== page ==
Posted and filed under Commentary.

“One-hundred percent of medical records have errors,” Heather Gantzer, MD, immediate past chair of the American College of Physicians’ Board of Regents, told MedPage Today. Well, that is a strong quote. 

Not sure we agree with all medical records having errors but we will say that we enjoyed the Open Notes Shines Light on Errors in Patient Medical Records article, which begs the question – will the new rule lead to a flood of correction requests? So the question is, if there is an error in your medical record does it matter if you get the care you need and you don’t have to pay anything? Of course not, silly rabbit.

We only hear the stories similar to “my hip replacement has to wait because my insurance didn’t approve it. My doctor didn’t write the correct thing in my record so now I am in so much pain waiting to appeal this.” Of course it matters whether you have to pay or not. Integrity of the documentation drives so much more than just financials.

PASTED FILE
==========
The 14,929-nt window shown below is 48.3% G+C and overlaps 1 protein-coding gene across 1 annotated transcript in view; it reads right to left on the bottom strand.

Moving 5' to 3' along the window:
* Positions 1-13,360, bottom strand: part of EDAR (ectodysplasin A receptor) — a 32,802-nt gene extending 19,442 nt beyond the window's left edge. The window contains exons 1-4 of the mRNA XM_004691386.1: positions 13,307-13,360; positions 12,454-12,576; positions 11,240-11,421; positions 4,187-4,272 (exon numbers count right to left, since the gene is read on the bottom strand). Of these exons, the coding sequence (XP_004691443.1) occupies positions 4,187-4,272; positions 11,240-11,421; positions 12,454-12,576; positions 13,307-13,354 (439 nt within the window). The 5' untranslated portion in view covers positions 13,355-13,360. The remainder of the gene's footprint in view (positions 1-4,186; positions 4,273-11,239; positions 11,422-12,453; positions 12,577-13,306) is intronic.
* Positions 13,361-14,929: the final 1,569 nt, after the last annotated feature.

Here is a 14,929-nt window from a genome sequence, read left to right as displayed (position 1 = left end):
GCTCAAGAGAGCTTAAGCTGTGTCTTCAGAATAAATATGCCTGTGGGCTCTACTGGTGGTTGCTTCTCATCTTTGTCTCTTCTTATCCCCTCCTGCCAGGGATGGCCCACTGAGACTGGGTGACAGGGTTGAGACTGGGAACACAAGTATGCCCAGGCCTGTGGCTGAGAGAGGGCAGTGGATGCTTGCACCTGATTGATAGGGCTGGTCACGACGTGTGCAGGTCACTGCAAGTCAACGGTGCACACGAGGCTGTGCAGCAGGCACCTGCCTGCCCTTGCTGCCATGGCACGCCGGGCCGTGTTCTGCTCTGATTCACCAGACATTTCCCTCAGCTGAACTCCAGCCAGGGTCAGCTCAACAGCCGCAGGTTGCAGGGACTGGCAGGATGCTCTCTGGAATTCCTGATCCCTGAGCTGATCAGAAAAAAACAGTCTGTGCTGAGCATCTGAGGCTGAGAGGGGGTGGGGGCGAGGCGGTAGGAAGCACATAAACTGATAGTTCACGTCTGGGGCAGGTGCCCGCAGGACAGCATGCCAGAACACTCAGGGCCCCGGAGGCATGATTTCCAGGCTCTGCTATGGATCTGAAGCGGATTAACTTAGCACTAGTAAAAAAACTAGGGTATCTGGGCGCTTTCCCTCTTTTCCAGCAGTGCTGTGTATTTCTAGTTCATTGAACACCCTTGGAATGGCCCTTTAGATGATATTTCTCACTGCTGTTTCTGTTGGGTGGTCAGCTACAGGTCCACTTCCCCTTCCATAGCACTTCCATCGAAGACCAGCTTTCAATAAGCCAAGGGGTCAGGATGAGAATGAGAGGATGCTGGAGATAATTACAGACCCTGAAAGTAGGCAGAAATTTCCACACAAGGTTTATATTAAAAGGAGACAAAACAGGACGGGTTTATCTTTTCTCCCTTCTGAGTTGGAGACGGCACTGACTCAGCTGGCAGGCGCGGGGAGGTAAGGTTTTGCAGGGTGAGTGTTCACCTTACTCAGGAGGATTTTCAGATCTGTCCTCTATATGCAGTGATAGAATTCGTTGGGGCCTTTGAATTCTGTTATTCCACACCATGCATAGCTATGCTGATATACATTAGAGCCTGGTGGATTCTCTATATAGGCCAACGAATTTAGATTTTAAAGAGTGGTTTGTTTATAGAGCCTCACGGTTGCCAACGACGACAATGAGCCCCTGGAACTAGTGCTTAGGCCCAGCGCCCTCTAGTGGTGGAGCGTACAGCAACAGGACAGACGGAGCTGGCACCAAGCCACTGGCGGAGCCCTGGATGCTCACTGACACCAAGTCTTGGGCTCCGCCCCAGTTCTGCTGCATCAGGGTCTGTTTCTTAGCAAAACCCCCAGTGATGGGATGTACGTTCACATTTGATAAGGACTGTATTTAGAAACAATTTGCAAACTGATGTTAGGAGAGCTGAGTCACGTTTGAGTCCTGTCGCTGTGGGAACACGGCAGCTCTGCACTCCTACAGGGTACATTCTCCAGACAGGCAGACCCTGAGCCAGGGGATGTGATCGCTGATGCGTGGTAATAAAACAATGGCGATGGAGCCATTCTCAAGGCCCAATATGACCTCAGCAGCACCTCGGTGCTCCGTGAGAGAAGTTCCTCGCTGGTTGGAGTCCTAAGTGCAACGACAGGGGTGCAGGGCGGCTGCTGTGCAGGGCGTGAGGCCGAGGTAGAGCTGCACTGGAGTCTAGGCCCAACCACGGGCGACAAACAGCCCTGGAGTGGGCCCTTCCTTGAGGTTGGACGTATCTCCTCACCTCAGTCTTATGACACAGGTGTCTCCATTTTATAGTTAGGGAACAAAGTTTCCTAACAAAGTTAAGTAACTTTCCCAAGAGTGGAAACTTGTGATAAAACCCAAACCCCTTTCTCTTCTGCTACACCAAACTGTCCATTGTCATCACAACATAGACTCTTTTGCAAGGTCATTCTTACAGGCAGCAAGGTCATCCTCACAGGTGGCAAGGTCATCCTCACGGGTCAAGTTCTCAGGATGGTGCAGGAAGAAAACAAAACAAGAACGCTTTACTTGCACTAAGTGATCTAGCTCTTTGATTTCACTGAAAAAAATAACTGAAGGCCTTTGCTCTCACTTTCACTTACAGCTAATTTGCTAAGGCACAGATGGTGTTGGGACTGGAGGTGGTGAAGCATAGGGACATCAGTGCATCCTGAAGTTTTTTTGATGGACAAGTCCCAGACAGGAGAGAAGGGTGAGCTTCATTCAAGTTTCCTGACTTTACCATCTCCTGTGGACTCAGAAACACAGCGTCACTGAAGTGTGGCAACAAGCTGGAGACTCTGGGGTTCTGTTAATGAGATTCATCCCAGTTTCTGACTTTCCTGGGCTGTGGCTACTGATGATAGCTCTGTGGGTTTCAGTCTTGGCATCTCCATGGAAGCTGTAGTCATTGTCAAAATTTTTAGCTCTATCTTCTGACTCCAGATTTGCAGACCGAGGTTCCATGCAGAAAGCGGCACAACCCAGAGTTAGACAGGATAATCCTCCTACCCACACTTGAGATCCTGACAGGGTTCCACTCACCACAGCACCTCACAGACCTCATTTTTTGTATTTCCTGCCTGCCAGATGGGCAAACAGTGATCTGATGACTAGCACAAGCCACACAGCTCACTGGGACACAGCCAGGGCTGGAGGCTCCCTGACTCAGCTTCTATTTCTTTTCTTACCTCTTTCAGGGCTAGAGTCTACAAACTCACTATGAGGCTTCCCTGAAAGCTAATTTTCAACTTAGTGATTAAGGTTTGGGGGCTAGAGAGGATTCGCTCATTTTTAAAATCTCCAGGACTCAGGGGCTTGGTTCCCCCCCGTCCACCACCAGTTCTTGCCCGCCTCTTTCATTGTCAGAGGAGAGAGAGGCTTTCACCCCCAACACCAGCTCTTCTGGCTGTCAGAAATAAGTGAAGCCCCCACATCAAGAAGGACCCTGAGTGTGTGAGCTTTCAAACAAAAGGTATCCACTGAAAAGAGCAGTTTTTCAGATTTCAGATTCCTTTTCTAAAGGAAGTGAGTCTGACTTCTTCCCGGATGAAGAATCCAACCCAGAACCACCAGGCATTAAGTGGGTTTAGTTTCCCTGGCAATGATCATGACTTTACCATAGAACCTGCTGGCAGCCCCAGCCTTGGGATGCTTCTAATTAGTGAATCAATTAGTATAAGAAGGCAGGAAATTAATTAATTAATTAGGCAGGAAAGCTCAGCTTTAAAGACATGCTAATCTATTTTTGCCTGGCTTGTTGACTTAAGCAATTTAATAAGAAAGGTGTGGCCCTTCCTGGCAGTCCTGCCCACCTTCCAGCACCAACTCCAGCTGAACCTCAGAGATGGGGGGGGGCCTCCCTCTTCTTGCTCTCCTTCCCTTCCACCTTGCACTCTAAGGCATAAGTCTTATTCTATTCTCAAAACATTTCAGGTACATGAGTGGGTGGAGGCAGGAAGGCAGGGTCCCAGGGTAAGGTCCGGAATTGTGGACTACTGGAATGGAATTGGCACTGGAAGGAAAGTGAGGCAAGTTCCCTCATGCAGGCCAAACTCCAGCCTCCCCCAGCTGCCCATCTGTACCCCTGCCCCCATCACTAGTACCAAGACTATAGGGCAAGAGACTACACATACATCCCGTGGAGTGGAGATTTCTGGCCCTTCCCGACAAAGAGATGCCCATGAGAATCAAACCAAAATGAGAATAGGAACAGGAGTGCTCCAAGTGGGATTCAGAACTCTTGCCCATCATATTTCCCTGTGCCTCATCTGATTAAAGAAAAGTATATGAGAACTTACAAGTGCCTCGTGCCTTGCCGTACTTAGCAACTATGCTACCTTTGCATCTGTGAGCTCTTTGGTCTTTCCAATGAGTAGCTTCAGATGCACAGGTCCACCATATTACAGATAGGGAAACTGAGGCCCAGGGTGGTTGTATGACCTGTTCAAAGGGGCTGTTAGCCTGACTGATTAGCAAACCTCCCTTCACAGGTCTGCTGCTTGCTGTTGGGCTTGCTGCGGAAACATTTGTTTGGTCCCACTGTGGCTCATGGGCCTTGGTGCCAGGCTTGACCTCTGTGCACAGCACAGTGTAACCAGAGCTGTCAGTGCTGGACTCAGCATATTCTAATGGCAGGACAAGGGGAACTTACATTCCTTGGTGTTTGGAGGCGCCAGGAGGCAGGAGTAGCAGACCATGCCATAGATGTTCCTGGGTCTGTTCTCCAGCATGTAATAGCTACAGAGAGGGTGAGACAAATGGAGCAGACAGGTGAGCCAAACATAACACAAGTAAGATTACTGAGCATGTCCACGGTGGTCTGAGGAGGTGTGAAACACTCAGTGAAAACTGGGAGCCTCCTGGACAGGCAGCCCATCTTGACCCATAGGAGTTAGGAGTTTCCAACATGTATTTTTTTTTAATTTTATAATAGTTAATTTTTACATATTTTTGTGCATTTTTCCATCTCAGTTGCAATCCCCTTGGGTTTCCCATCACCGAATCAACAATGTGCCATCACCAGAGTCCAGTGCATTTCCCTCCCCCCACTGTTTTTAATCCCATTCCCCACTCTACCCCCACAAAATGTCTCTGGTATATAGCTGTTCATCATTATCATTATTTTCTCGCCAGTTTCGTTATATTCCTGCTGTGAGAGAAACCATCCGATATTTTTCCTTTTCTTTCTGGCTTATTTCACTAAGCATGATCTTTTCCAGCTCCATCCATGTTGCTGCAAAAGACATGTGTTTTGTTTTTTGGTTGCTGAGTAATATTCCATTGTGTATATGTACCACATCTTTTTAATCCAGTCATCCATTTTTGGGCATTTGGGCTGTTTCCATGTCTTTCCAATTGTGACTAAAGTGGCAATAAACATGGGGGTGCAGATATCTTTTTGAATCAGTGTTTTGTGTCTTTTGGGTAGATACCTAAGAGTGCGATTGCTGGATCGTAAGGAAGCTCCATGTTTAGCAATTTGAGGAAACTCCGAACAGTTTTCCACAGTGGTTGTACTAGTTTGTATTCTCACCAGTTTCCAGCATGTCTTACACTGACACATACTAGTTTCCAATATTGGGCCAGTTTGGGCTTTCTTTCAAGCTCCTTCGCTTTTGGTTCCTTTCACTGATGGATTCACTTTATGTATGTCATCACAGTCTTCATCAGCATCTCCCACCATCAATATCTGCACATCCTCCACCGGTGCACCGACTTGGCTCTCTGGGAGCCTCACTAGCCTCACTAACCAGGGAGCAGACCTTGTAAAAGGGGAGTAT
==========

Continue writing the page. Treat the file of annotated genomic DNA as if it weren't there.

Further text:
Earlier this year, three reports were released by NY State Comptroller Thomas P. DiNapoli which showed that errors in the state Department of Health (DOH) billing system cost NY State more than $1.5 billion in improper Medicaid payments over several years and exposed patients to underqualified health care providers.

“The report states that a processing weakness in eMedNY and the Medicaid claims processing and payment system resulted in payments being made on clinic and professional claims without an appropriate NPI. Some claims paid included NPIs of providers who were not enrolled in Medicaid and others did not contain an NPI at all. A total of $76.7 million was paid to pharmacies that either did not have an appropriate NPI, or should not have been included on Medicaid claims or should be reviewed by DOH because of past misconduct.”

By Jeanmarie Loria